In the meantime, they're content to rely on their suddenly staunch defense.
George Hill scored the first four points of the second overtime Saturday night and his teammates took care of the rest, allowing only three baskets over the final 10:45 to lead the Pacers past Sacramento 106-98 in double overtime.
"Not the prettiest game in the world, but we got the W," coach Frank Vogel said. "Like early last season, our defense is carrying us."
The drastic turnabout may be the biggest surprise in Indy early this season.
After allowing more than 100 points per game two years ago and nearly 95 per game last season, the Pacers went into their home opener as one of only 12 teams holding opponents under 90. Sacramento (0-3) barely topped that mark in regulation and still couldn't get to 100 points despite playing 10 extra minutes.
Sure, the explanation could be fatigue after playing their third straight road game and their second game in two nights.
But the Pacers were just as determined to redeem themselves after Friday night's embarrassing loss at Charlotte and in front of a sold out crowd clad mostly in gold T-shirts for Indiana's biggest home opener in nearly a decade.
They gave the hometown fans a glimpse of the way basketball has traditionally been played in Indiana -- gritty, selfless and with a relentless defensive mentality.
"This was a very tough, gut-it-out game," Pacers forward David West said. "These are the types of games you have to win in the NBA if you want to be successful."
If the Pacers (2-1) demonstrated anything Saturday, it was how they could continue to win without their injured scoring leader.
Hill finished with 18 points, eight rebounds and five assists. West had 18 points and 18 rebounds. Paul George added 16 points and a career-high 17 rebounds, while Gerald Green had 17 points and All-Star center Roy Hibbert finished with 12 points, 10 rebounds and six blocks.
Defensively, they were in sync on play after play.
With the game tied late in regulation and early in the first overtime, Indiana missed seven consecutive shots. Yet the Pacers never allowed the Kings to take the lead.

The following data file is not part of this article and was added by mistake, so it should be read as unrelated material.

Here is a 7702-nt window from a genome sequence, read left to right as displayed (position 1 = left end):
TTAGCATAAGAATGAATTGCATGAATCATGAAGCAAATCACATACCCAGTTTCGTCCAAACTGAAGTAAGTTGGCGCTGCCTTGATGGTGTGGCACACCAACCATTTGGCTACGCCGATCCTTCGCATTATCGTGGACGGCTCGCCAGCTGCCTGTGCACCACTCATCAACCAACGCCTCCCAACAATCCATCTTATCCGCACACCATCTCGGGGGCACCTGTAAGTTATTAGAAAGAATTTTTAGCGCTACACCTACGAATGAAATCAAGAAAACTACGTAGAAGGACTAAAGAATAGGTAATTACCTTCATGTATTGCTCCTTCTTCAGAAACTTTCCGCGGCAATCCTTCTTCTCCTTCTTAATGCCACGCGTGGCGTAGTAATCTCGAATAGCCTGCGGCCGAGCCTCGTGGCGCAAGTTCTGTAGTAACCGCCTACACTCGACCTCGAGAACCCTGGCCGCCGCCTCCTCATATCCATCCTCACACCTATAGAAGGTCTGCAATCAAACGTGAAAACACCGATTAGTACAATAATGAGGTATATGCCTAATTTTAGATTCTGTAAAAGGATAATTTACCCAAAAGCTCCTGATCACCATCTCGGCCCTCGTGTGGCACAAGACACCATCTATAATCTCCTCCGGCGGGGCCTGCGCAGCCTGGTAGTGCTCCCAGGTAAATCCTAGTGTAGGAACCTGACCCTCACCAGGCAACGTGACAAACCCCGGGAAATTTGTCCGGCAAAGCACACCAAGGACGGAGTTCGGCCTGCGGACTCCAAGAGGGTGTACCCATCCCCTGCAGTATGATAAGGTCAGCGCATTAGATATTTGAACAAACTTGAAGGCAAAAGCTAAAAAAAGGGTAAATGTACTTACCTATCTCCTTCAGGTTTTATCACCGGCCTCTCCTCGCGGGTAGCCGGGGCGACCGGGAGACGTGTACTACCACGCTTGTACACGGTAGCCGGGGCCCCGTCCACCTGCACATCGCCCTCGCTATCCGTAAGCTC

And from the moment Indiana tied the score at 36 with 5:25 left in the first half, the Kings never retook the lead.
"It's tough," backup guard Aaron Brooks said. "To go into double overtime and not get 100, I think that's something that kind of baffles us. We're such a good offensive team."
Not on this night.
While DeMarcus Cousins delivered his usual double-double (21 points, 13 rebounds), and Marcus Thornton almost single-handedly rallied the Kings with 26 points and four 3-pointers, the Kings shot just 36.3 percent from the field and 36.4 percent from 3-point range. In the extra 10 minutes, they were even worse -- just 3 of 19 from the field overall.
"I thought they competed at a really high level and we just didn't pull it out," Sacramento coach Keith Smart said.
The problem wasn't lack of effort.
Sacramento cut Indiana's 14-point halftime lead to eight after the third quarter and to one when Chuck Hayes hit an 11-foot jumper with 1:07 left in regulation.
West made it 91-88 with an 11-footer, and Thornton finally tied the score at 91 with 48.6 seconds to go.
Indiana had four chances to take the late lead in those final seconds, missing all four shots. Thornton, too, had a chance to give Sacramento the lead on a fast break, but George cut in front of him and caused an errant shot.
So the game went to overtime.
Lance Stephenson's 3 and Hibbert's 6-footer gave Indiana a 96-93 lead with 41.2 seconds left, but Thornton tied it again with a 3 and Hill and Hibbert couldn't get their potentially winning shots to go before the buzzer sounded, forcing another overtime.
"It's going to come," Vogel said of the Pacers offense. "We're working some new faces in there. Gerald and Lance haven't been in our rotations and George Hill is coming along."
He certainly demonstrated that two minutes into the second overtime when he broke the tie with a 6-foot runner and then was awarded a layup when Cousins was called for goaltending. That made it 100-96 with 1:44 left, all the Pacers had to do was close it out with defense.
"I wasn't making shots, my teammates were not making shots," West said. "But we were able to keep pushing and get the win in a very nasty game."
It was Indiana's first double overtime game since Dec. 19, 2008. .... Granger missed his third straight game with a sore left knee. ... The Kings have now been the opponent for three home openers -- all on the road. ... Saturday's game marked a homecoming of sorts for Kings coach Keith Smart, who became famous for making the winning shot in Indiana's 1987 national championship game victory. ... WNBA Finals MVP Tamika Catchings attended the Pacers home opener.